The next thing to do is to assess the various VDI products on the market in order to choose the best one for your environment.  Given the variety of solutions available, some Hypervisor independent, some dependant, some easier to manage and deploy, some with lower costs it can be a daunting and more importantly resource intensive task to assess and test all of the viable options.

This is where the very helpful and impartial ‘VDI smackdown’ from the guys at PQR comes in.  This document is kept reasonably up to date with version 1.3 released earlier this year.  This can be found here;

http://www.pqr.com/images/stories/Downloads/whitepapers/vdi%20smackdown.pdf

Note – free registration may be required to download the PDF.

The white paper covers topics including;

–         Desktop virtualisation concepts

–         Pros and cons of VDI (virtual desktop infrastructure)

–         Comparison of the different VDI vendors solutions and their features.

Overall this document is well worth a read if you are planning to embark on a new or upgrade VDI project or indeed if you just wish to learn more about VDI and the features currently available.

An upcoming post will cover some of the areas I think need to be considered when creating you virtual desktop strategy.

K

Handling perimeter expansion and disintegration

One of the most common themes over the last few years in IT security discussions has been the de-perimiterisation of the corporate network.  The term was originally coined by the Jericho Forum and refers to the greying of the split between the internal trusted network and the wider world.

This is briefly described here;

http://en.wikipedia.org/wiki/De-perimeterisation

Traditionally there has been strict demarcation, maintained by devices such as firewalls, between the untrusted outside world, the semi trusted DMZs (De-Militarised Zones), and the trusted internal network.  As more and more business functions require interactions between intenal users and external customers, suppliers, remote users, home workers and other third parties these strict zones of demarcation have become considerably more porous.

This has lead to some people proposing the removal of this network boundary concept and for securing of data and systems to be achieved with encryption, host and network based IPS (Intrusion Prevention Systems), and AV etc.  With the view that data and systems can be kept secure while facilitating easier and more efficient business with customers, partners and other third parties.  Taken to it’s extreme, this is the paradigm of the ‘perimeterless’ network.

If you are faced with dealing with this ever more porous network perimeter while still maintaining the security of the systems you are responsible for, or you just want to read more about how security and this issues raised by the muddying of internal and external network boundaries, Sophos have produced a simple and easy to read guide in their naked security blog titled;

Practical IT: handling perimeter expansion and disintegration

This can be found here;

http://nakedsecurity.sophos.com/2012/07/13/perimeter-security-expansion-disintegration/

Have a read, and let me know what you think.  If there is any interest I’ll write a more in depth post on the topic.

K

Consumerism of IT 2..

Following from my previous post covering briefly what consumerism of IT and Bring Your Own Device (BYOD) are, I’ll now cover some of the things these trend mean for ICT departments.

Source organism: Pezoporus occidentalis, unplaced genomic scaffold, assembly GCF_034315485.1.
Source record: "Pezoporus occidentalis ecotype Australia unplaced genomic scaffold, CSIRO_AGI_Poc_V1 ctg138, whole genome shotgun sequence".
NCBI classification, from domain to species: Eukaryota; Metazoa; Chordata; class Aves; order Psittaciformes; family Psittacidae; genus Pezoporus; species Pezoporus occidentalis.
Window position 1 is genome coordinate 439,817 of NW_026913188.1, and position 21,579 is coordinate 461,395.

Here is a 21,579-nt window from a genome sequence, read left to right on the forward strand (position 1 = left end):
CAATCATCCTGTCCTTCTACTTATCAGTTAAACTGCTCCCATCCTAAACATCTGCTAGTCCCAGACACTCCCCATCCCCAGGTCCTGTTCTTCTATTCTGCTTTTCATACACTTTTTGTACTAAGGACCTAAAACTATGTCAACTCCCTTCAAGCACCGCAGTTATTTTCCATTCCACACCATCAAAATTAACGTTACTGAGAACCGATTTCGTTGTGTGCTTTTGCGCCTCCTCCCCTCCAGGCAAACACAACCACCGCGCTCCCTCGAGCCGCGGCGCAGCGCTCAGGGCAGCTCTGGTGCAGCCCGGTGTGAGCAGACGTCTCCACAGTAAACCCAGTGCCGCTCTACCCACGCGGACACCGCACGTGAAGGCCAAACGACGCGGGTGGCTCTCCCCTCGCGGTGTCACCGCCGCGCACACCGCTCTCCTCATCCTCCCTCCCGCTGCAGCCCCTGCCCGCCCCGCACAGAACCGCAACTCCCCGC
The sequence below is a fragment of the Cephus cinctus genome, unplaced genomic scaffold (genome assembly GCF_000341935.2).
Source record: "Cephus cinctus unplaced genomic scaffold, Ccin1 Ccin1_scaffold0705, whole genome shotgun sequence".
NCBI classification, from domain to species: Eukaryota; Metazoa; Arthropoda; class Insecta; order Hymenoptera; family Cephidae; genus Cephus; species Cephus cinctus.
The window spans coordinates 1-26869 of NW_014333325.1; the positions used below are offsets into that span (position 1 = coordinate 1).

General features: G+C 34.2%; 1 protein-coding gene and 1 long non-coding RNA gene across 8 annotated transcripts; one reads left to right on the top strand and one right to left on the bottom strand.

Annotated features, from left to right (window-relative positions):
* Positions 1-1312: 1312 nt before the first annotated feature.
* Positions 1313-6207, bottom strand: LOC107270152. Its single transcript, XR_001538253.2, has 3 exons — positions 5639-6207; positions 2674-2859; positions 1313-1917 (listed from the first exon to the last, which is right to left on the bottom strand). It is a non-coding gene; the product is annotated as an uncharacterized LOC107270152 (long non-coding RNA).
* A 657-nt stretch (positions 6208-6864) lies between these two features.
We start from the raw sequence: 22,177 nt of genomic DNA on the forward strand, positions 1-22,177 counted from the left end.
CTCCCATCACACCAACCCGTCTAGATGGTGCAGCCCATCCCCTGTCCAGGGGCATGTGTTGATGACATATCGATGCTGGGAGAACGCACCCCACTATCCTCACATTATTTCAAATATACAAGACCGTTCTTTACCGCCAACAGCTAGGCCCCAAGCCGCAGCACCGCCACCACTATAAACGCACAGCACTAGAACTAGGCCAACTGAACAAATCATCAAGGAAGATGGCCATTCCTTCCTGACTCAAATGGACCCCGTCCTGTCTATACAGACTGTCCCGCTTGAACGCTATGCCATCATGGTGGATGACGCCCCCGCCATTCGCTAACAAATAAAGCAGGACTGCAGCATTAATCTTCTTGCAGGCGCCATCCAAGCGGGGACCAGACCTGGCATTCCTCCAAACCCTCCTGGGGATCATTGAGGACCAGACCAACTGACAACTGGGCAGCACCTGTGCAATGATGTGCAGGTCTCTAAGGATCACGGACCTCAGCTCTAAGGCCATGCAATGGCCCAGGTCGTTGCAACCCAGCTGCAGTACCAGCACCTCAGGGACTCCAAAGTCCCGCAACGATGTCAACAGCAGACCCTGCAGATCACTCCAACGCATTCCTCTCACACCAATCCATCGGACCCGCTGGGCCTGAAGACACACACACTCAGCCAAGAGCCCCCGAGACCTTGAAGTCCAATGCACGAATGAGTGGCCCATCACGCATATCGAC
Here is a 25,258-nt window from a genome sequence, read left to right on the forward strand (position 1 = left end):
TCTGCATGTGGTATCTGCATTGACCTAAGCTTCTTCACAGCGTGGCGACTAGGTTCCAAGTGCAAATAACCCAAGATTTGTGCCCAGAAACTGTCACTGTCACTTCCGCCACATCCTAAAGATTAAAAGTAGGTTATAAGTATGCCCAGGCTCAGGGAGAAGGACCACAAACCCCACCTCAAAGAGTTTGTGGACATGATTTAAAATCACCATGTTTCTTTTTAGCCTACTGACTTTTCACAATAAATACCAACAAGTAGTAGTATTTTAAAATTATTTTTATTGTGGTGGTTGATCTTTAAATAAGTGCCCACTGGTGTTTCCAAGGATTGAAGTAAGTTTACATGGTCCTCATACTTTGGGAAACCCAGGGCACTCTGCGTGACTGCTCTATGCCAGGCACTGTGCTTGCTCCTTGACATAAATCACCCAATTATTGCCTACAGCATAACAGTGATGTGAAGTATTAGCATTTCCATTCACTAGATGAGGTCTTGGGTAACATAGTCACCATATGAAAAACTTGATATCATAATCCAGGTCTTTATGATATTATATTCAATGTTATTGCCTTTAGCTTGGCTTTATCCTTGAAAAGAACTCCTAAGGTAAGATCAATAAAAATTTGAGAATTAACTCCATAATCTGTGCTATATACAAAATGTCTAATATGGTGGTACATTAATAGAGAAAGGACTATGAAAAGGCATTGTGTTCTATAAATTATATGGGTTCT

For any IT business or IT department that thinks they do not need to consider the impacts of consumerism and BYOD – Think again!  Regardless of perceived business benefits such as cost savings or flexibility, or even the side benefits around the improved security and management of utilising VDI to centralise business owned user computing resources, as BYOD becomes more mainstream it will become and expected benefit / perk rather than the exception.

As an example of how this is already becoming more mainstream; several large companies such as IBM and Citrix are embracing this trend and have well established BYOD programs.

Ask yourself, do you want to attract the best talent? If the answer is yes then you need to ensure the working environment you offer is up there with the best of your competitors.  This includes offering things like BYOD programs across mobiles, tablets, laptops etc. and / or offering a wider variety of consumer type devices such as tablets and smartphones.

The challenge, as is often the case, will be to understand how these changes and trends can be harnessed to provide both business benefits and create an attractive working environment while still ensuring the security of your and your customers data and maintaining a stable and manageable ICT estate.

BOYD and consumerism of IT can and will make sweeping changes to how IT departments manage and provision user devices.  Whether this is due to supporting a wider variety of devices directly, or from relinquishing some control and embarking on a BYOD program, there will be changes.  What they are will depend on the route your company takes and how mature your company currently regarding technology such as desktop virtualisation and offering functionality via web services.  If you currently have little or no VDI type solution and most of your application access is via thick or dedicated client software the changes are likely to prove very challenging.  On the other hand, if you are at the other end of the scale with a large and mature VDI (Virtual Desktop Infrastructure) deployment along with most applications and processes being accessed via a browser, then the transition to more consumer or BYOD focussed end user IT will likely be relatively straight forward from a technical standpoint.

Without sounding like a broken record (well hopefully) the first thing you need to do before embarking on any sort of BYOD program is to get the right policies and procedures in place to ensure company data remains safe and that there are clear and agreed rules for how any devices can be used, how they can access data, how access, authentication and authorisation are managed, along with the companies requirements around things like encryption and remote wipe capabilities.